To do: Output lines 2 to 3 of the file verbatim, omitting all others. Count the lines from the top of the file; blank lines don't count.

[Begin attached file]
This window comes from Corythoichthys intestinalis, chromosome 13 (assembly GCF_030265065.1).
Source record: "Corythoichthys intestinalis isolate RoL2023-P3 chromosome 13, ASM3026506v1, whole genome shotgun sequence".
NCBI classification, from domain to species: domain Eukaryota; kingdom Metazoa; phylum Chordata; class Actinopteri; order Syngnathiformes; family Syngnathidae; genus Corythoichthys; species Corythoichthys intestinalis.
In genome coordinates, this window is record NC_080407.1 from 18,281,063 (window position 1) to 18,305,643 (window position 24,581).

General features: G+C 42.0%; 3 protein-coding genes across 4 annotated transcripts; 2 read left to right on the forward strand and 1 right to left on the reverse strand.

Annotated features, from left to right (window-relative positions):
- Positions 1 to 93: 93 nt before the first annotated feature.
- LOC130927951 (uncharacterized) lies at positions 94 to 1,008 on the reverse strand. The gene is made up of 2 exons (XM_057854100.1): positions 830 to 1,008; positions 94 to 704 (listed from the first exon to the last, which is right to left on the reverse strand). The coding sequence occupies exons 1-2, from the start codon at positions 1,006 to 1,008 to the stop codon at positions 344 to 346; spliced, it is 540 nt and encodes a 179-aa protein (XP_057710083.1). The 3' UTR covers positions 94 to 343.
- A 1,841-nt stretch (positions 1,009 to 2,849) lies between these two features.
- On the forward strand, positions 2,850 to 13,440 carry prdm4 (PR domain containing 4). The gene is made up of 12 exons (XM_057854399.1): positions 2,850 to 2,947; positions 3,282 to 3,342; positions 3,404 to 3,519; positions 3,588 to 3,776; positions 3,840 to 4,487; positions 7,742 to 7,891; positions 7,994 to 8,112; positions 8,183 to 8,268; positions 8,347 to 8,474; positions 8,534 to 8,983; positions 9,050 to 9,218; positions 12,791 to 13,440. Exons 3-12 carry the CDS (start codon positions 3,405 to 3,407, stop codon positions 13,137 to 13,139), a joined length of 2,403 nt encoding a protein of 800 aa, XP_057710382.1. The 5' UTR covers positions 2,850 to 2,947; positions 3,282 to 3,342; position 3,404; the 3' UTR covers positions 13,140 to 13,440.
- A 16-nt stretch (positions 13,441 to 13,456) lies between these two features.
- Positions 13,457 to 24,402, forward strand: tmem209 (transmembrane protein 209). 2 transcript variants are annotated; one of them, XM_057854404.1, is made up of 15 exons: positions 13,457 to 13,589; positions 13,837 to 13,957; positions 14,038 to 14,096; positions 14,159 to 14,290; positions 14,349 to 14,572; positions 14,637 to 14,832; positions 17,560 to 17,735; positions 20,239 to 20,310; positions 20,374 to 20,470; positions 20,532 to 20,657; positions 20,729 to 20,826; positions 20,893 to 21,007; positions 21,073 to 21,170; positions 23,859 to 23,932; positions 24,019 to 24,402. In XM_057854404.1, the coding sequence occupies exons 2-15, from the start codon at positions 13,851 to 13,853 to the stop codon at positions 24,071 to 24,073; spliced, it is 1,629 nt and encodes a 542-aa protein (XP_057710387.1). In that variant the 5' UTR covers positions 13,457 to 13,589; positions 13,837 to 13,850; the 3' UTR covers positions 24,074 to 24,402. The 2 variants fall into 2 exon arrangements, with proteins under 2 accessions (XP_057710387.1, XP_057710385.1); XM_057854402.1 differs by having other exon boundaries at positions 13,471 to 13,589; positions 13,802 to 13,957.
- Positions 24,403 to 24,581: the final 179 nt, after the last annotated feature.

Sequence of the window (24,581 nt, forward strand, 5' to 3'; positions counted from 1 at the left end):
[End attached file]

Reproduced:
Source record: "Corythoichthys intestinalis isolate RoL2023-P3 chromosome 13, ASM3026506v1, whole genome shotgun sequence".
NCBI classification, from domain to species: domain Eukaryota; kingdom Metazoa; phylum Chordata; class Actinopteri; order Syngnathiformes; family Syngnathidae; genus Corythoichthys; species Corythoichthys intestinalis.